Are We in the Midst of a Full-Blown 3D Takeover? Read This.
Guess what—there’s a brave new world ahead of us, and that world is going be presented in three amazing dimensions! Because, let’s face it, our lives were so bland and two-dimensional before. Right? Well, if we’re to believe the 3-D hype machine that’s currently operating at full capacity, yes.
Though the technology has been around for decades, it’s finally reaching its full potential for mainstream application, and for obvious reasons. Last year, the film industry stood in collective awe when a remake of Ferngully (otherwise known as Avatar) went on to become the highest grossing film in history, due in part to the fact that it utilized 3-D imagery in a more artful and immersive fashion. Predictably enough, the presentational technique caught on and attempts were made to recapture that same innovative essence—minus all of the save-the-rainforest melodrama.
"Avatar" entertained with striking 3D imagery.
Over the past twelve months or so, movie theaters have played host to an unending maelstrom of would-be blockbusters that were either filmed in or adapted to the 3-D format almost purely for the sake of generating extra revenue. Naturally, the true value of 3-D technology in modern movie-making is up for debate, but at the end the day, money talks. According to an article by Fast Company, “roughly 33% of [box-office] earnings are now generated from 3-D films, and in 2010, six of the top [ten] highest-grossing movies were shot in 3-D.”
It goes without saying that we’ll continue to see much, much more of this trend throughout 2011 and beyond. The question is: will successive 3-D films use the format as a way of telling richer and more detailed stories, or will they exploit the illusion of depth for its marketing value?
In any case, thanks in part to the overwhelming financial success that 3-D technology has brought to the movie business, the trend is going viral. The video game world has now apparently decided that a measly two dimensions will no longer suffice. None other than the Nintendo Corporation itself has decided to contribute to the 3-D craze with a new handheld gaming system due out this spring.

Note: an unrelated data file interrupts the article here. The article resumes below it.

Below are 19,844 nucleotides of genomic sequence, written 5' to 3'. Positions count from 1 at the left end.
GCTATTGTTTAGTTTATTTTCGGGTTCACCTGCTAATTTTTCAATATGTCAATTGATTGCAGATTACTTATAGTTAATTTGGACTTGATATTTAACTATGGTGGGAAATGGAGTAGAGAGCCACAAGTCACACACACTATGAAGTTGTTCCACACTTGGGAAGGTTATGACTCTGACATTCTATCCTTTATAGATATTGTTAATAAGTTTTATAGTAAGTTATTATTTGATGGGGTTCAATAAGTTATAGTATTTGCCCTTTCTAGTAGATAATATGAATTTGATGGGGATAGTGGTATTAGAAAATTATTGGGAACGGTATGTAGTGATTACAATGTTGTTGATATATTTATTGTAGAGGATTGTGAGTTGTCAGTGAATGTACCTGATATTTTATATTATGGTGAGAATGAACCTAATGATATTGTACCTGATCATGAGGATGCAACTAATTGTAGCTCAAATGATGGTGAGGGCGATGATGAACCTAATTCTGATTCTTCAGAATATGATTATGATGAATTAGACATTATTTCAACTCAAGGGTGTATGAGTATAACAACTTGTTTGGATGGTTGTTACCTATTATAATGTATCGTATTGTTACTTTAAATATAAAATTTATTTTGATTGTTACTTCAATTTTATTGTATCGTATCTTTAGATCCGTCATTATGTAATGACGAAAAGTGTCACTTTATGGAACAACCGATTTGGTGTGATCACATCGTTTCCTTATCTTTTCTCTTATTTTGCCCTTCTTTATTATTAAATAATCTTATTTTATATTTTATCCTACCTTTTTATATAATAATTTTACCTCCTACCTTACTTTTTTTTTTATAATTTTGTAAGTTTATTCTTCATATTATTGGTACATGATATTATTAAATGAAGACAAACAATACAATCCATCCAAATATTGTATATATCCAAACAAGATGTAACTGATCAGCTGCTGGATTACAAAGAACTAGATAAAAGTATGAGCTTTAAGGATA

The Nintendo 3DS allows users to experience 3D with the naked eye.
The portable device (called the Nintendo 3DS) will allow users to play games, watch movies, and take pictures in 3-D—all without having to wear those bulky glasses, as the device lets users experience the immersive effect with the naked eye. To some extent, the new device is just a way for the company to take advantage of the excitement that the 3-D format tends to instill. At the same time though, Nintendo knows that true gaming is about immersion. And after all, what’s more immersive than objects and characters literally jumping out of a screen? Not much, that’s for sure!
But wait—that’s not all! Maybe you’re not a moviegoer or a game-player. That’s alright, because in the years to come, the format might just make its way into your living room. Though 3-D television sets didn’t quite take off in 2010 the way retailers and manufacturers expected, expect to see newer and more accessible iterations of 3-D appliances in stores this year. Advancements are being made and prices are starting to drop, which means that the trend may just become affordable enough to catch on. Much like Nintendo’s handheld system, newer 3-D TVs are expected to function without the viewer having to wear cumbersome glasses, which may prove to be the advancement necessary to get consumers on board. Couple that with the fact that 3-D cameras and camcorders will be hitting the shelves at in the near future and you’ve got a recipe for an entirely revamped home theater.
Of course, the concept of a “3-D takeover” is mere conjecture at this point. The advancement of 3-D as a platform will be determined entirely by the average-Joe consumer. Truth be told, the only real drawback to embracing such high-tech entertainment is the extremely high price tag attached with it. As we know, the possibilities are endless when it comes to technology.
Will this latest advancement be one worth buying into? Is it one that purveyors and manufacturers can follow through on with continued innovation? Most importantly, can it be made affordable? And if so, is it worth embracing in the long run?